Hilberry - Way of the World (4)

Brandy Joe Plambeck and Annie Keris. Photo by Bruce Giffin.

DETROIT – The Hilberry Theatre Company is delighted to announce that its critically–acclaimed production of William Congreve’s The Way of the World will be recorded for inclusion in the Theatre on Film and Tape Archive at the New York Public Library for the Performing Arts at Lincoln Center. The Archive has been an integral part of theatre history and research since 1970, with a mandate to “preserve live theatrical productions and document the creative contributions of distinguished artists and legendary figures of the theatre.”

Theatre and Dance Chair John Wolf states, “The filming is an incredible opportunity for the Company to have its work preserved and available for future viewers to enjoy.”

The Way of the World is the pinnacle of Restoration Comedy,” states director Lavinia Hart, “and I am so privileged to have been given this opportunity and thrilled to have this production receive such appreciation from our audiences and from the press. Having this production accepted for inclusion in a prestigious national archive is beyond anything imagined. I am so very proud of what the Hilberry Theatre Company and I have accomplished together in bringing this beautiful production to life for Detroit, and now for generations to come, too.”

Michael Phillip Thomas and Bevin Bell-Hall. Photo by Bruce Giffin.

Michael Phillip Thomas and Bevin Bell-Hall.
Photo by Bruce Giffin

The Way of the World will return for four remaining performances at the Hilberry, March 5 through March 7. The production promises a delightful visual and literary feast, with period specific costuming and scenic design creating English homes and associated locations.

Local critics have praised the Hilberry’s production, with John Monagahan of the Detroit Free Press calling the production “an especially impressive undertaking for the Hilberry… a talented ensemble,” while Patty Nolan of the Examiner awarded the play five stars.

This comedy of manners is focused on social behavior, manipulation, and life in high society London households. The story skewers the stratified world of serving and aristocratic classes at the turn of the 18th century, with an emphasis on verbal wit and complicated romantic attractions. Such stories remain fascinating to our more democratic accessibilities, most notably witnessed in popular captivation with series including Downton Abbey.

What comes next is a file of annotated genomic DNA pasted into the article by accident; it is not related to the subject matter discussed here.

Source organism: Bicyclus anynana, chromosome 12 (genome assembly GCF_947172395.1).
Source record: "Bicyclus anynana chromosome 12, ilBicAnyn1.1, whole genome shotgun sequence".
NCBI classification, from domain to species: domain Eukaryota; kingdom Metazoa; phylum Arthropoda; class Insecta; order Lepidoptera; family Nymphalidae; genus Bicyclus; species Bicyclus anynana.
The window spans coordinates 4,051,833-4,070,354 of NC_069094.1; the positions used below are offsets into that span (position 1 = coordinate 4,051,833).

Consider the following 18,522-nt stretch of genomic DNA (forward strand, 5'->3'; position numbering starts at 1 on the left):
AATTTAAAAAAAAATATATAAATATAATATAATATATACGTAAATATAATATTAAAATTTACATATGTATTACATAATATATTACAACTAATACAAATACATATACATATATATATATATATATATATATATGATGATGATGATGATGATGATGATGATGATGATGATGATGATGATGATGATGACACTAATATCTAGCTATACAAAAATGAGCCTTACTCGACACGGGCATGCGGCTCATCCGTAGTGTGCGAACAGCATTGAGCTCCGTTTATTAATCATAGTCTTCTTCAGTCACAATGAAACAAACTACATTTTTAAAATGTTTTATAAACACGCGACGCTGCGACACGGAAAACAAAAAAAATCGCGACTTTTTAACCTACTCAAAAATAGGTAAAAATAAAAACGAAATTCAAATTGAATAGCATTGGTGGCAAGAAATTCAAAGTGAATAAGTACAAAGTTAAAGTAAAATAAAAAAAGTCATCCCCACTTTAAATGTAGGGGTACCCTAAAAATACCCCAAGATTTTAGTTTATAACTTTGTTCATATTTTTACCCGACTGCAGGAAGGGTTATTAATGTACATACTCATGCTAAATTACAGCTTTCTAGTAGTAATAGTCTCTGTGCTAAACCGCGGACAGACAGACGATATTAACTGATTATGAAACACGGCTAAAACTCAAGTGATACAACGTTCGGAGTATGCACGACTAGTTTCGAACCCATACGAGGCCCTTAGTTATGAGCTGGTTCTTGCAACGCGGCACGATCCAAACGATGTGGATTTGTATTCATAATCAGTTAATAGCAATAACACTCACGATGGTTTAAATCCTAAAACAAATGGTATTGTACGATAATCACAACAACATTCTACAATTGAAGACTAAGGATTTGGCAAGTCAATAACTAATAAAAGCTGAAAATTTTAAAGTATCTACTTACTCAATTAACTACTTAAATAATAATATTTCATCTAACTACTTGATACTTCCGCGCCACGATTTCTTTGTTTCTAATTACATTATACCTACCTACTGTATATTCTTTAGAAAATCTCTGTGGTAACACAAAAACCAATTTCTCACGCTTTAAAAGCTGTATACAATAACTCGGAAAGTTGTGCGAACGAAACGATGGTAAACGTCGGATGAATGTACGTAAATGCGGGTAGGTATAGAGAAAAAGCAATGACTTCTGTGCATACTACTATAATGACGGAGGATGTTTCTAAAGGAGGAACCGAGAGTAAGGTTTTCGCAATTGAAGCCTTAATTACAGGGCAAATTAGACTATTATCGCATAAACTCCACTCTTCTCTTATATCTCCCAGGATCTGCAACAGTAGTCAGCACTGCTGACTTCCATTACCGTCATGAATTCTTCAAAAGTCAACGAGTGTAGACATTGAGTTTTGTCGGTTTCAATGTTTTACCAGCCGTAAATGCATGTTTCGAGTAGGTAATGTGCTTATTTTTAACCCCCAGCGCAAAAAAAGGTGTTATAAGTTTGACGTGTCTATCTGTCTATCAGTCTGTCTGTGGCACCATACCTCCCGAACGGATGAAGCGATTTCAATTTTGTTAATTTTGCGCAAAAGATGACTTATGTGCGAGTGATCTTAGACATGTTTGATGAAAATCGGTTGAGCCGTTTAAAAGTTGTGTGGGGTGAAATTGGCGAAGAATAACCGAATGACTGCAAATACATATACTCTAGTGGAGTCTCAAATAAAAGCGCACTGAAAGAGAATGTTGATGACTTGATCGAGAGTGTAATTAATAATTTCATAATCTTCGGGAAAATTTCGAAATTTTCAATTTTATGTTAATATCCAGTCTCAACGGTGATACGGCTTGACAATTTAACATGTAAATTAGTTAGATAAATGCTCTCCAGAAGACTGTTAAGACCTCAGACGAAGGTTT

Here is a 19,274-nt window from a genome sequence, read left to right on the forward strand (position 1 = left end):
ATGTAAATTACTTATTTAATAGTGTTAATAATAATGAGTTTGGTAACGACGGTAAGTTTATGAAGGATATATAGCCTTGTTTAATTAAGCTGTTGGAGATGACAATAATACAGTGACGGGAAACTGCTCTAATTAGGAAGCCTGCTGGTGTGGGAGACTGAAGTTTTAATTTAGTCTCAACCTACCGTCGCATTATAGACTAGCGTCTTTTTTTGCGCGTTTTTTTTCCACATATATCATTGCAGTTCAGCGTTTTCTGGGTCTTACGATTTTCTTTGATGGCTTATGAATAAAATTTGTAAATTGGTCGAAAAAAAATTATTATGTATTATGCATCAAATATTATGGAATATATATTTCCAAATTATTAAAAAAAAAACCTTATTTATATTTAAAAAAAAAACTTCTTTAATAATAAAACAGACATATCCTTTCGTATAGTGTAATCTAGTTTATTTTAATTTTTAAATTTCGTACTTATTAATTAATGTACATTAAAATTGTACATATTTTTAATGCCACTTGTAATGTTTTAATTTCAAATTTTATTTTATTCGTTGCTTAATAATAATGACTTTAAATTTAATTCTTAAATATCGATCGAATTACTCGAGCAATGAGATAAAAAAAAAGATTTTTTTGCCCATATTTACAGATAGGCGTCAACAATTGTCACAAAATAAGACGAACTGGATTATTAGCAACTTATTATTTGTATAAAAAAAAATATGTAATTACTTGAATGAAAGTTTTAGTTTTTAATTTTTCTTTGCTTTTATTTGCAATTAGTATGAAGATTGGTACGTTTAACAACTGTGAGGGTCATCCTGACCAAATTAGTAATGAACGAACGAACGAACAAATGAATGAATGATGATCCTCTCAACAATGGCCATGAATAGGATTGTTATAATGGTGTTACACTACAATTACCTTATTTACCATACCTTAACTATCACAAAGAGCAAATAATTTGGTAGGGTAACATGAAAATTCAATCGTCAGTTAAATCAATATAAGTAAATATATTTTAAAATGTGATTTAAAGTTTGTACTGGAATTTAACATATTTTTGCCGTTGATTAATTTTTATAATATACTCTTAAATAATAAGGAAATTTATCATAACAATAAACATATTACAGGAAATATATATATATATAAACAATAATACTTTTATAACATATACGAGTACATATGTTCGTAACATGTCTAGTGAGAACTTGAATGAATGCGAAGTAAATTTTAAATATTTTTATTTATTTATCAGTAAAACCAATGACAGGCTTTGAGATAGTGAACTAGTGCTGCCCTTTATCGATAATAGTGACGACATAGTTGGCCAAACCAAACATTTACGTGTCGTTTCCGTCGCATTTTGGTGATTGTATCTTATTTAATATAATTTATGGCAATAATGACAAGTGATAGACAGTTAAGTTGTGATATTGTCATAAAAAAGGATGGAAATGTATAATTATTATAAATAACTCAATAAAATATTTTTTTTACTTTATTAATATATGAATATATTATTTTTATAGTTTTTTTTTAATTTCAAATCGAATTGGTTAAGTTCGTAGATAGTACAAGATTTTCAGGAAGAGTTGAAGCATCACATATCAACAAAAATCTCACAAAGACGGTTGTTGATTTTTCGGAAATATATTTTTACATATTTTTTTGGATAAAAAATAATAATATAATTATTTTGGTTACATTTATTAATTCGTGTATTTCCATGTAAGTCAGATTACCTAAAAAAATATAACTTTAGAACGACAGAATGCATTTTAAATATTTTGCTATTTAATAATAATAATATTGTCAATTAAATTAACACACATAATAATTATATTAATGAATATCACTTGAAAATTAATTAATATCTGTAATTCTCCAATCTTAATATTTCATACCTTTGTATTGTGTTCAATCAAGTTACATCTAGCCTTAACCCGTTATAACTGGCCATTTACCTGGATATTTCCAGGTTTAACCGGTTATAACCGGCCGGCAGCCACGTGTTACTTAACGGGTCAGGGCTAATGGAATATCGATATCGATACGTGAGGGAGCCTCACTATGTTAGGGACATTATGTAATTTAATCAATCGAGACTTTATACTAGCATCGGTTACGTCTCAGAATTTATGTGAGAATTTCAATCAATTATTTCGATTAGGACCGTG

Cast (in alphabetical order):
Bevin Bell-Hall (Lady Wishfort), Miles Boucher (Fainall), Devri Chism (Foible/Peg/Soloist), Julian David Colletta (Coachman/Footman/Messenger), Santino Craven (Sir Wilful Witwoud), Brandon Grantz (Coachman/Footman/Messenger), Logan Hart (Footman), Kyle Mitchell Johnson (Mirabell), Annie Keris (Mistress Millamant), Michael Manocchio (Witwoud), Sarah Hawkins Moan (Mistress Fainall), Taylor Morrow (Footwoman), Brandy Joe Plambeck (Petulant), Mary Sansone (Betty/Mincing), Anna Seibert (Footwoman), Mike Suchyta (Footman), Michael Phillip Thomas (Waitwell), Tiffany Michelle Thompson (Mistress Marwood).

Production Team:
Lavinia Hart (Director), Nira Pullin (Choreographer & Period Movement), Sarah Drum (Stage Manager), Lyndee Hallahan (Assistant Stage Manager), Sarah Pearline (Set Designer), Anne Suchyta (Costume Designer), Amy M. Schneider (Lighting Designer), Mario Raymond (Sound Designer), Tonae Mitsuhashi (Properties Master), Brian Dambacher (Technical Director), JP Hitesman (Publicist), Felix Li (Assistant Publicist).

About the Hilberry Theatre Company

Wayne State University’s Maggie Allesee Department of Theatre and Dance serves students as a nexus of performance, production, and research in the fields of dance, theatre, and performance studies. It provides a wide variety of degree programs that allow students the flexibility to study these disciplines broadly or to concentrate more specifically in performance, design, or management. The Hilberry Theatre hosts a professional theatre company that is staffed by graduate students and runs on a rotating repertory schedule.  Each academic year, graduate students receive assistantships to work for the Hilberry Theatre and study for advanced degrees. The company performs and produces an annual season of six plays, including high school matinees for nearly 6,000 students.

Wayne State University is a premier urban research institution offering more than 370 academic programs through 13 schools and colleges to nearly 29,000 students.


Hilberry has a ball with a zany Restoration comedy

By John Monaghan, Special to the Detroit Free Press. Read the full article on the Free Press website, here.

From left: Sarah Hawkins Moan, Annie Keris, Santino Craven and Bevin Bell-Hall in Hilberry Theatre’s production of “The Way of the World.” (Photo: Bruce Giffin)

From left: Sarah Hawkins Moan, Annie Keris, Santino Craven and Bevin Bell-Hall in Hilberry Theatre’s production of “The Way of the World.”
(Photo: Bruce Giffin)